Across the years, one of the most consistent themes in director Hayao Miyazaki's work is the preservation of the natural world. Most of the Japanese auteur's films, from #Nausicaa to #SpiritedAway, carry environmental messages, but Miyazaki has seldom been accused of being preachy, even in his environmentalist epic, #PrincessMononoke.
Just why is this? Often, the "message movie" finds opposition with the filmgoing public, even among those who agree with the statement the film is trying to make. James Cameron's Avatar, for example, enjoyed great success upon release, but one common complaint was its message was too ham fisted, even among environmentalists. Miyazaki's 1997 classic, on the other hand, seldom receives such complaints, even though the environment is a much more central theme. So, where did Miyazaki succeed that James Cameron didn't?
Princess Mononoke, or Mononoke-hime, is the ninth feature film to be officially released under the #StudioGhibli banner. It tells of Ashitaka, a young Emishi prince who is mortally cursed by a demon. Seeking a cure, the traveling warrior seeks out the Forest Spirit in the hopes that he'll be saved, but finds the Spirit's forest threatened by a settlement known as Irontown. Under the leadership of Lady Eboshi, the people of Irontown fend off attacks from the gods seeking to protect the forest. Eboshi is directly opposed by San, a young girl raised by a wolf goddess who has sided with nature over man.
Princess Mononoke was a smash in Japan, becoming the country's highest-grossing film of all time until it was dethroned by Titanic. The film also enjoyed great success outside of Japan on home video, helping to spread Studio Ghibli's influence into America and the rest of the world. Even some 20 years later, it is still counted as among the best films the studio produced, and remains a pinnacle of animated cinema.
The film carries an environmentalist message that is every bit as blunt as the one found in Avatar, if not more so. However, a few key decisions and story changes help create a more nuanced message that makes this film more successful with the moviegoing public.
The Other Side Makes Mistakes
One of the most prevailing cliches to be found in the genre is everything being black and white. Those seeking to encroach are portrayed as unambiguously evil, with the besieged portrayed as wholly innocent. Princess Mononoke takes a more ambiguous approach in setting up right away that the forest gods are not entirely blameless.
This is evident from the first time we see Moro, the wolf goddess and San's adopted mother. In any other film of this genre, we would see Eboshi tracking down Moro with intent to do harm. Here, Eboshi is merely leading a party down the cliff face gathering food for her workers. Moro attacks without any provocation that we can see. When Eboshi shoots, it appears to be out of self defense.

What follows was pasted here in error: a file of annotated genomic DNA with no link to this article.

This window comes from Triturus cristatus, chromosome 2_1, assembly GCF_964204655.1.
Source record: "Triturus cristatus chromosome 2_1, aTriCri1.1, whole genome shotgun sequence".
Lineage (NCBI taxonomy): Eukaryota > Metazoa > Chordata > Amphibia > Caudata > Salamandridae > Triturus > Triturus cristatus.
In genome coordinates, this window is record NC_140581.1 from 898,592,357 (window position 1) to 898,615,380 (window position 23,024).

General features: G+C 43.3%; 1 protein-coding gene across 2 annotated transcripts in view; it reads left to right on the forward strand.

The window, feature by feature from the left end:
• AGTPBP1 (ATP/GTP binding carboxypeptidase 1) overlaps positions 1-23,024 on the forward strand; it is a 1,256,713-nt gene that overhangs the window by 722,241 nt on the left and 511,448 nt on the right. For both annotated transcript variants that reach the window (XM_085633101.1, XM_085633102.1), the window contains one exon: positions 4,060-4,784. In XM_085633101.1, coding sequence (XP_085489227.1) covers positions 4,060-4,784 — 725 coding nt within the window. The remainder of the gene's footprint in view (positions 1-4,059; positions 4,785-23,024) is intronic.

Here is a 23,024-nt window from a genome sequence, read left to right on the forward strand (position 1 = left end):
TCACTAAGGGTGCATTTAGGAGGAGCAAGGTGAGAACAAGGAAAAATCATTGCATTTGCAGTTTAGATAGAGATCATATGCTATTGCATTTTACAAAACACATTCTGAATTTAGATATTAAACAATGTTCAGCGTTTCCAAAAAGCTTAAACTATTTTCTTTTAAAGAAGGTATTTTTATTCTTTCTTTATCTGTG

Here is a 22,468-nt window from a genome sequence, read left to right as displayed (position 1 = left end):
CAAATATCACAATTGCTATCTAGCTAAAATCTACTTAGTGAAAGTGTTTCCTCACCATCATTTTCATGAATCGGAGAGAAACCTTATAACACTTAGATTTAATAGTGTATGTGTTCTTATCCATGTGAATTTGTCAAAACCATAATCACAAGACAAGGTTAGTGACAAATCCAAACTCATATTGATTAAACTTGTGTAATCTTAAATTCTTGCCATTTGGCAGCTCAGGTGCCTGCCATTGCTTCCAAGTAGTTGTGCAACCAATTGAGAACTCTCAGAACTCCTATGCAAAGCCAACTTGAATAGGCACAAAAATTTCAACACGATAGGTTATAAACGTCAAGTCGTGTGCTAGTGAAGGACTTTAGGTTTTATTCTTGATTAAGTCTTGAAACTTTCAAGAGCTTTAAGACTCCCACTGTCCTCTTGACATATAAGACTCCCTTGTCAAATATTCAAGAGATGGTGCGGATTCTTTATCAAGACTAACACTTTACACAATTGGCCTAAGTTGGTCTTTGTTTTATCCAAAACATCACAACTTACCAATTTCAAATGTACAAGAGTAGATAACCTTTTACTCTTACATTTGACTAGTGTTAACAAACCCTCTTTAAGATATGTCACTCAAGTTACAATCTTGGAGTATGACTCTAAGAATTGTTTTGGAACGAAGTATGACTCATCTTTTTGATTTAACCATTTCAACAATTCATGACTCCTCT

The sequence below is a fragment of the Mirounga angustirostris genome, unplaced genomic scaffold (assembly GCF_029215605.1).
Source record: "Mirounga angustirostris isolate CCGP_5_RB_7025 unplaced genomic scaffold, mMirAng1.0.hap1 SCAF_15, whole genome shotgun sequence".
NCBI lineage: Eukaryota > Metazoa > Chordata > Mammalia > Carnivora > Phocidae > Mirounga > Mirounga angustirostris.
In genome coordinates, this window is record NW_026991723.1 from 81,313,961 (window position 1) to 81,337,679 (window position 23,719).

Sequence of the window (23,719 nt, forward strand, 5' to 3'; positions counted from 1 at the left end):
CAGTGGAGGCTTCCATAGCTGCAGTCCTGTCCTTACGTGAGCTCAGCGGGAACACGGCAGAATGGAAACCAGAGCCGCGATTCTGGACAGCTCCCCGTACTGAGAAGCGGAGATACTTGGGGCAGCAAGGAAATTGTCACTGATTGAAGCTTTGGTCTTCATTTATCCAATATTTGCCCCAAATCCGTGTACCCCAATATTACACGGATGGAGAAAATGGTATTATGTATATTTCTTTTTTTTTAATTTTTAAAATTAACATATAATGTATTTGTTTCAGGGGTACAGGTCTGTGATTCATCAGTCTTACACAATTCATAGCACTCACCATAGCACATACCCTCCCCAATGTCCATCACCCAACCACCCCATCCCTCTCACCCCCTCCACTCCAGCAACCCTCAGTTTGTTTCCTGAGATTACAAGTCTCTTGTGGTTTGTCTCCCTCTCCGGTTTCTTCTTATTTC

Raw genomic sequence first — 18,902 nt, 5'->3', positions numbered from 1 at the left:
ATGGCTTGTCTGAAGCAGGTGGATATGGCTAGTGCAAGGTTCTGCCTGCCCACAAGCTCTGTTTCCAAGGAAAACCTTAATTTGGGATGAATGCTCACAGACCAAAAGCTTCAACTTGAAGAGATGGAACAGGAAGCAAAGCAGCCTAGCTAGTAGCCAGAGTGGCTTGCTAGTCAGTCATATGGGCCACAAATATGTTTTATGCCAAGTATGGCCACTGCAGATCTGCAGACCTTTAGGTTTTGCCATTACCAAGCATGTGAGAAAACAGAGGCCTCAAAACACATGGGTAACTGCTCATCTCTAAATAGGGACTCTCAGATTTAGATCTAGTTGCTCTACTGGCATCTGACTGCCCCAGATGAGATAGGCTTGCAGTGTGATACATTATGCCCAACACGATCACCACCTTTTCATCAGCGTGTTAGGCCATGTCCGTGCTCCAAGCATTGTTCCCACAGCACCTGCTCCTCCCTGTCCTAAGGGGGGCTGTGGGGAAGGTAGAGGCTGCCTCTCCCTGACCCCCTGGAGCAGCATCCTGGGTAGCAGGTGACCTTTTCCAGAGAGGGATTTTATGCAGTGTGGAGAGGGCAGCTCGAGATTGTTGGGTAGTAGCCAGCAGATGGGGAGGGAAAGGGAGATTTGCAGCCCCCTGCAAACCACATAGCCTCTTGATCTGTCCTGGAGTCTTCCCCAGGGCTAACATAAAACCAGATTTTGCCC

When Moro and the other gods are developed, they're not made any softer. Moro speaks regularly of her hatred of man. Though her hatred is relatable, neither she nor the other gods make any attempts and peace and compromise. For instance, the boar god Okkoto-nushi, or Okkoto in the English version, speaks only of war and never of peace. Though their fight is justified, they share the immobility of their foes.
Perhaps most telling is that the gods constantly bicker among themselves. Moro and Okkoto's clans fight almost nonstop, with the boars accusing the wolves of eating one of their own, and the wolves threatening to eat the "dumb pigs." Their lack of unity shows them as equally flawed, in spite of their relatable motivations. Their hearts are still filled with hate. It's just as Ashitaka says when breaking up a fight between Eboshi and San:
"There's a demon inside you. It's inside both of you."
Ashitaka Doesn't Pick A Side
These films generally have the same formula, one that is also seen in James Cameron's Avatar. Generally, the hero comes into the conflict from the outside, usually on the side of the encroachers. After seeing the conflict up close and firsthand, the hero has a change of heart and sides with those in the besieged wilderness. The hero of Princess Mononoke does not. Ashitaka has ulterior motives for coming to Irontown, seeking a cure for his curse. As a third party, he comes to understand the views of both sides, and sees they both have value.
Ashitaka's fight is much more difficult than helping one side destroy the other. He tries to act as a mediator, desperately pleading for reconciliation. The gods have a rightful claim to their land, yet the encroachers are simply trying to make a living themselves. Ashitaka sees the possibility of both sides coexisting in harmony but finds no support when he puts this forward to Eboshi or Moro. Both of them balk and continue their fight, and it is this fight that nearly drags both worlds to oblivion.
Ashitaka's curse is an interesting plot device that serves as a barometer for the conflict. The demonic wound in his arm feeds on hate, so the hate of Eboshi and Moro both make it stronger. The wound grows progressively larger, threatening to eventually kill him. In this sense, Ashitaka represents the innocent third party caught in the midst of every conflict. Though he is innocent of the crimes both sides have committed, their conflict wounds him all the same.